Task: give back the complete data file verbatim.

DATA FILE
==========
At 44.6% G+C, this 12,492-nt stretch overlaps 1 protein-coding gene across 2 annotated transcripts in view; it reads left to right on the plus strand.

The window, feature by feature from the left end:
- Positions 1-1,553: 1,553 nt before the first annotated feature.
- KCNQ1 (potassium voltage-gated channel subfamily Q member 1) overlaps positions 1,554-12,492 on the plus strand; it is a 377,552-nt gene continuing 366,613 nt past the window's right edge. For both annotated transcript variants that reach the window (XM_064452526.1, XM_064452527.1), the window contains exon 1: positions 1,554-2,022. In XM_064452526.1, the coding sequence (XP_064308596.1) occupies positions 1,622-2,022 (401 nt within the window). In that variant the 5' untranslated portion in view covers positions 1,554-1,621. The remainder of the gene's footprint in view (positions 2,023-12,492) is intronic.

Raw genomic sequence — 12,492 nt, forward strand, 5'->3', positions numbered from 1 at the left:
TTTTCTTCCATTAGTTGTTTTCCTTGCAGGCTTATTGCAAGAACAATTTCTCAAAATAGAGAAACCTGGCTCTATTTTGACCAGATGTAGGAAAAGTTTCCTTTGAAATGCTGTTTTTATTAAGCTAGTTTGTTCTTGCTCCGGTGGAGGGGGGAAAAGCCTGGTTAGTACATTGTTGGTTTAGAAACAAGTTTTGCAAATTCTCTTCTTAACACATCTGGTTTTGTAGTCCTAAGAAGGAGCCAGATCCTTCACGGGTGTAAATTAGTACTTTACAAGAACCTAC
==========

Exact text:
At 44.6% G+C, this 12,492-nt stretch overlaps 1 protein-coding gene across 2 annotated transcripts in view; it reads left to right on the plus strand.

The window, feature by feature from the left end:
- Positions 1-1,553: 1,553 nt before the first annotated feature.
- KCNQ1 (potassium voltage-gated channel subfamily Q member 1) overlaps positions 1,554-12,492 on the plus strand; it is a 377,552-nt gene continuing 366,613 nt past the window's right edge. For both annotated transcript variants that reach the window (XM_064452526.1, XM_064452527.1), the window contains exon 1: positions 1,554-2,022. In XM_064452526.1, the coding sequence (XP_064308596.1) occupies positions 1,622-2,022 (401 nt within the window). In that variant the 5' untranslated portion in view covers positions 1,554-1,621. The remainder of the gene's footprint in view (positions 2,023-12,492) is intronic.

Raw genomic sequence — 12,492 nt, forward strand, 5'->3', positions numbered from 1 at the left:
TTTTCTTCCATTAGTTGTTTTCCTTGCAGGCTTATTGCAAGAACAATTTCTCAAAATAGAGAAACCTGGCTCTATTTTGACCAGATGTAGGAAAAGTTTCCTTTGAAATGCTGTTTTTATTAAGCTAGTTTGTTCTTGCTCCGGTGGAGGGGGGAAAAGCCTGGTTAGTACATTGTTGGTTTAGAAACAAGTTTTGCAAATTCTCTTCTTAACACATCTGGTTTTGTAGTCCTAAGAAGGAGCCAGATCCTTCACGGGTGTAAATTAGTACTTTACAAGAACCTAC